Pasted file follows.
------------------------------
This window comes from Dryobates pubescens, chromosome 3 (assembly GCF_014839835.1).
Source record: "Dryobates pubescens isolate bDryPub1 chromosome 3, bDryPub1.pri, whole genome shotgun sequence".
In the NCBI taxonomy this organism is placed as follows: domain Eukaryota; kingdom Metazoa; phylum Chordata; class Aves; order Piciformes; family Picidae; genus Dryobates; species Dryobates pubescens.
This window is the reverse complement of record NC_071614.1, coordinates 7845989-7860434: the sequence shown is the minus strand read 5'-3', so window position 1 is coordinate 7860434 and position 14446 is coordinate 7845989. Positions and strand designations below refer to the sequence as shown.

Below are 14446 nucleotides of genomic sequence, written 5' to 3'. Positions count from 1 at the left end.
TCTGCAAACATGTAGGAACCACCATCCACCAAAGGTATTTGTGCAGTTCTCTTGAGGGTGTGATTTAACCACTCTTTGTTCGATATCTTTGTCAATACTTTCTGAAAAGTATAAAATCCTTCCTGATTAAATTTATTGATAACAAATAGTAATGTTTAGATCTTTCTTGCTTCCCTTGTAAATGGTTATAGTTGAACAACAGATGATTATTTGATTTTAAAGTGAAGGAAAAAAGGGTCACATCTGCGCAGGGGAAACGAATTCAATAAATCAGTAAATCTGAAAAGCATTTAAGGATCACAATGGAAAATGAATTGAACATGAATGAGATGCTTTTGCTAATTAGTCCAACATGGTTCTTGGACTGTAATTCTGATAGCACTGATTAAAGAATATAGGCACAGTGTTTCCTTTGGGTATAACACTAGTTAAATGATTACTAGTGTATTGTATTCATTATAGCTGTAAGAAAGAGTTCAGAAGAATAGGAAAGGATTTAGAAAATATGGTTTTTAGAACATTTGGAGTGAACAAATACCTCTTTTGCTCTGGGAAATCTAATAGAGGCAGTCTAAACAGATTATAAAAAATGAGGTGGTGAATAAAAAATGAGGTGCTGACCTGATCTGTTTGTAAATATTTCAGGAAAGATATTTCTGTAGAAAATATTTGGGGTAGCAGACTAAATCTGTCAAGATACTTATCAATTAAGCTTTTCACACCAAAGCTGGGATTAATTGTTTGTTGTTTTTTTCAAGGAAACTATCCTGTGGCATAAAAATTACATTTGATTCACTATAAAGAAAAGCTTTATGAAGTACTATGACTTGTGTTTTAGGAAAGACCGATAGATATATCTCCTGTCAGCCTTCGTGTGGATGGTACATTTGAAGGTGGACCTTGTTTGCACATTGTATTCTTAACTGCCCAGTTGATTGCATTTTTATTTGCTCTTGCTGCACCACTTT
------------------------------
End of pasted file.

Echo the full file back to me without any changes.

This window comes from Dryobates pubescens, chromosome 3 (assembly GCF_014839835.1).
Source record: "Dryobates pubescens isolate bDryPub1 chromosome 3, bDryPub1.pri, whole genome shotgun sequence".
In the NCBI taxonomy this organism is placed as follows: domain Eukaryota; kingdom Metazoa; phylum Chordata; class Aves; order Piciformes; family Picidae; genus Dryobates; species Dryobates pubescens.
This window is the reverse complement of record NC_071614.1, coordinates 7845989-7860434: the sequence shown is the minus strand read 5'-3', so window position 1 is coordinate 7860434 and position 14446 is coordinate 7845989. Positions and strand designations below refer to the sequence as shown.

Below are 14446 nucleotides of genomic sequence, written 5' to 3'. Positions count from 1 at the left end.
TCTGCAAACATGTAGGAACCACCATCCACCAAAGGTATTTGTGCAGTTCTCTTGAGGGTGTGATTTAACCACTCTTTGTTCGATATCTTTGTCAATACTTTCTGAAAAGTATAAAATCCTTCCTGATTAAATTTATTGATAACAAATAGTAATGTTTAGATCTTTCTTGCTTCCCTTGTAAATGGTTATAGTTGAACAACAGATGATTATTTGATTTTAAAGTGAAGGAAAAAAGGGTCACATCTGCGCAGGGGAAACGAATTCAATAAATCAGTAAATCTGAAAAGCATTTAAGGATCACAATGGAAAATGAATTGAACATGAATGAGATGCTTTTGCTAATTAGTCCAACATGGTTCTTGGACTGTAATTCTGATAGCACTGATTAAAGAATATAGGCACAGTGTTTCCTTTGGGTATAACACTAGTTAAATGATTACTAGTGTATTGTATTCATTATAGCTGTAAGAAAGAGTTCAGAAGAATAGGAAAGGATTTAGAAAATATGGTTTTTAGAACATTTGGAGTGAACAAATACCTCTTTTGCTCTGGGAAATCTAATAGAGGCAGTCTAAACAGATTATAAAAAATGAGGTGGTGAATAAAAAATGAGGTGCTGACCTGATCTGTTTGTAAATATTTCAGGAAAGATATTTCTGTAGAAAATATTTGGGGTAGCAGACTAAATCTGTCAAGATACTTATCAATTAAGCTTTTCACACCAAAGCTGGGATTAATTGTTTGTTGTTTTTTTCAAGGAAACTATCCTGTGGCATAAAAATTACATTTGATTCACTATAAAGAAAAGCTTTATGAAGTACTATGACTTGTGTTTTAGGAAAGACCGATAGATATATCTCCTGTCAGCCTTCGTGTGGATGGTACATTTGAAGGTGGACCTTGTTTGCACATTGTATTCTTAACTGCCCAGTTGATTGCATTTTTATTTGCTCTTGCTGCACCACTTT